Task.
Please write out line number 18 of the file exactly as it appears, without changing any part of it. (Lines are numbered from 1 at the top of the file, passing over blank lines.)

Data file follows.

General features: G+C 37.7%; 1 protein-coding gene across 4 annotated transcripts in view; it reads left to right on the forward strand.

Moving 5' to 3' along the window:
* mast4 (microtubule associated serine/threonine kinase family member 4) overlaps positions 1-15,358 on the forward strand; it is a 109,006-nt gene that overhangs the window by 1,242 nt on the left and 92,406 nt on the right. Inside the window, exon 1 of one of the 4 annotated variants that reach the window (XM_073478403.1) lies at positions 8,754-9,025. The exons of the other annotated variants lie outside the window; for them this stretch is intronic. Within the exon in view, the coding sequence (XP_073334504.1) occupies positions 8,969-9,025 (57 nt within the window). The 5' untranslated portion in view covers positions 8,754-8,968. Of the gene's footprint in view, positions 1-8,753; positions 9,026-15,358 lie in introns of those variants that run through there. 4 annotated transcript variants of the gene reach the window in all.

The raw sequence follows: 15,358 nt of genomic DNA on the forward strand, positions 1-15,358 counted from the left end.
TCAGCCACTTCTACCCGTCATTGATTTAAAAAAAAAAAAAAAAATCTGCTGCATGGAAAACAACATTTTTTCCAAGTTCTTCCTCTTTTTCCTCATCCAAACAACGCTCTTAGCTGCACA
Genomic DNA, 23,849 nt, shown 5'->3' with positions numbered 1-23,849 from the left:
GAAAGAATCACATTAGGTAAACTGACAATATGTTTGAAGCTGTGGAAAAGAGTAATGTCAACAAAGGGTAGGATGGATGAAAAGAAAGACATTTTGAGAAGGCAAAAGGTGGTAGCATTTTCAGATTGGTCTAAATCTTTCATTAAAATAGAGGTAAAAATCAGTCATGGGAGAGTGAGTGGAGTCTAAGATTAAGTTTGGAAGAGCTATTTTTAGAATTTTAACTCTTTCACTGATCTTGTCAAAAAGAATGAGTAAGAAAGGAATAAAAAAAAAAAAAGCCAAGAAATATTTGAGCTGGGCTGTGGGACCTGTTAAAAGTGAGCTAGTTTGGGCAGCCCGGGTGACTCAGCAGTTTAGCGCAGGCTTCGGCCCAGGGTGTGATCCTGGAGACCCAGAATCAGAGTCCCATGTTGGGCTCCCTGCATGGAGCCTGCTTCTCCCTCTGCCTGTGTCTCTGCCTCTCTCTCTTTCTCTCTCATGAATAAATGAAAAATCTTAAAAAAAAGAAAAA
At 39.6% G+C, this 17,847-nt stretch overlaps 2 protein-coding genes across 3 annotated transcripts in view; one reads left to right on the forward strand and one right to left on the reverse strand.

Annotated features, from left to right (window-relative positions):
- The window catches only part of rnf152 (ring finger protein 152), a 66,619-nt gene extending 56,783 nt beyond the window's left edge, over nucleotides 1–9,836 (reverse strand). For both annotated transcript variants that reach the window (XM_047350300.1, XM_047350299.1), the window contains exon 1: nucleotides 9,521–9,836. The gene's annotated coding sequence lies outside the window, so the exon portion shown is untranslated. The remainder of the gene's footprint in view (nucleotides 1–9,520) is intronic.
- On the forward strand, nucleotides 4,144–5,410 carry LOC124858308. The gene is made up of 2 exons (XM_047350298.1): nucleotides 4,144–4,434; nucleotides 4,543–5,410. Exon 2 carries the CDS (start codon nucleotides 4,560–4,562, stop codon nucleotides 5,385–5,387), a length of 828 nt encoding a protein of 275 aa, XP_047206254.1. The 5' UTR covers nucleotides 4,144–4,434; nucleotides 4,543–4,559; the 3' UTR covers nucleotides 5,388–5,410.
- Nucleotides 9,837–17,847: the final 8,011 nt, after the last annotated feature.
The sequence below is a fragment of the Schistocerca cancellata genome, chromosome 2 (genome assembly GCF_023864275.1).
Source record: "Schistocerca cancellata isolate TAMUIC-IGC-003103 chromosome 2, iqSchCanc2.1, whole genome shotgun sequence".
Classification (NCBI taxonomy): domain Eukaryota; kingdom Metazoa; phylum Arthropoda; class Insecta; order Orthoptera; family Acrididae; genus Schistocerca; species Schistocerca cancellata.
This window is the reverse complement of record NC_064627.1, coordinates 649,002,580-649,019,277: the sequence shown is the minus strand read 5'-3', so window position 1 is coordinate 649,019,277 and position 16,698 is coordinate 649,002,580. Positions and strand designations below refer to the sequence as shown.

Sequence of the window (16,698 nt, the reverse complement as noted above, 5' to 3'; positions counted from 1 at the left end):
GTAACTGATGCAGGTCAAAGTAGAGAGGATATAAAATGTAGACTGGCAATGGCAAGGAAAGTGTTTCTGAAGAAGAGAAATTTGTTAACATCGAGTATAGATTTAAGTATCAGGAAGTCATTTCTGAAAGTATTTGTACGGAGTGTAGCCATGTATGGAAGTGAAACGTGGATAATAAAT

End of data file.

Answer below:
GTAACTGATGCAGGTCAAAGTAGAGAGGATATAAAATGTAGACTGGCAATGGCAAGGAAAGTGTTTCTGAAGAAGAGAAATTTGTTAACATCGAGTATAGATTTAAGTATCAGGAAGTCATTTCTGAAAGTATTTGTACGGAGTGTAGCCATGTATGGAAGTGAAACGTGGATAATAAAT